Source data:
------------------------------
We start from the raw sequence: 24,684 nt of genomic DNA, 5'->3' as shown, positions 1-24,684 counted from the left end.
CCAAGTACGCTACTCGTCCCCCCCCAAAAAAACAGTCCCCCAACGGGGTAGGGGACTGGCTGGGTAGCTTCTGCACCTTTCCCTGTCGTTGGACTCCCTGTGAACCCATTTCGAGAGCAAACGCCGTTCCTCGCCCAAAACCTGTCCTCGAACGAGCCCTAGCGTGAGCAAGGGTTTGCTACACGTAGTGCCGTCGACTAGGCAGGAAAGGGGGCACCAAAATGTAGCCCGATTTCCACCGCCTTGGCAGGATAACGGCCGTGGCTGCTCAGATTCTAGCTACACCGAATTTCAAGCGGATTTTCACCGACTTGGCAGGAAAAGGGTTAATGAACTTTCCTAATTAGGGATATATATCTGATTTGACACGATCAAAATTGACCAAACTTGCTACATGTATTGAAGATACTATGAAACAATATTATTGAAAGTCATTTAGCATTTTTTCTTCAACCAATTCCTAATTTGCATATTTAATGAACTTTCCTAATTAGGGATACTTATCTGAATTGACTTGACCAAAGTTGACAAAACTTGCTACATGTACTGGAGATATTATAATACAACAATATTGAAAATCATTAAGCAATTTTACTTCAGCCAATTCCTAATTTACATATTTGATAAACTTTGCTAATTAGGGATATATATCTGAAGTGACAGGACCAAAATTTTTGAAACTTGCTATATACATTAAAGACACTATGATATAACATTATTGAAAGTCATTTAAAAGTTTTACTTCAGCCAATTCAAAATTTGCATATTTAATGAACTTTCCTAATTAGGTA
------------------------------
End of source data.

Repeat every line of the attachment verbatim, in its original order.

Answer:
We start from the raw sequence: 24,684 nt of genomic DNA, 5'->3' as shown, positions 1-24,684 counted from the left end.
CCAAGTACGCTACTCGTCCCCCCCCAAAAAAACAGTCCCCCAACGGGGTAGGGGACTGGCTGGGTAGCTTCTGCACCTTTCCCTGTCGTTGGACTCCCTGTGAACCCATTTCGAGAGCAAACGCCGTTCCTCGCCCAAAACCTGTCCTCGAACGAGCCCTAGCGTGAGCAAGGGTTTGCTACACGTAGTGCCGTCGACTAGGCAGGAAAGGGGGCACCAAAATGTAGCCCGATTTCCACCGCCTTGGCAGGATAACGGCCGTGGCTGCTCAGATTCTAGCTACACCGAATTTCAAGCGGATTTTCACCGACTTGGCAGGAAAAGGGTTAATGAACTTTCCTAATTAGGGATATATATCTGATTTGACACGATCAAAATTGACCAAACTTGCTACATGTATTGAAGATACTATGAAACAATATTATTGAAAGTCATTTAGCATTTTTTCTTCAACCAATTCCTAATTTGCATATTTAATGAACTTTCCTAATTAGGGATACTTATCTGAATTGACTTGACCAAAGTTGACAAAACTTGCTACATGTACTGGAGATATTATAATACAACAATATTGAAAATCATTAAGCAATTTTACTTCAGCCAATTCCTAATTTACATATTTGATAAACTTTGCTAATTAGGGATATATATCTGAAGTGACAGGACCAAAATTTTTGAAACTTGCTATATACATTAAAGACACTATGATATAACATTATTGAAAGTCATTTAAAAGTTTTACTTCAGCCAATTCAAAATTTGCATATTTAATGAACTTTCCTAATTAGGTA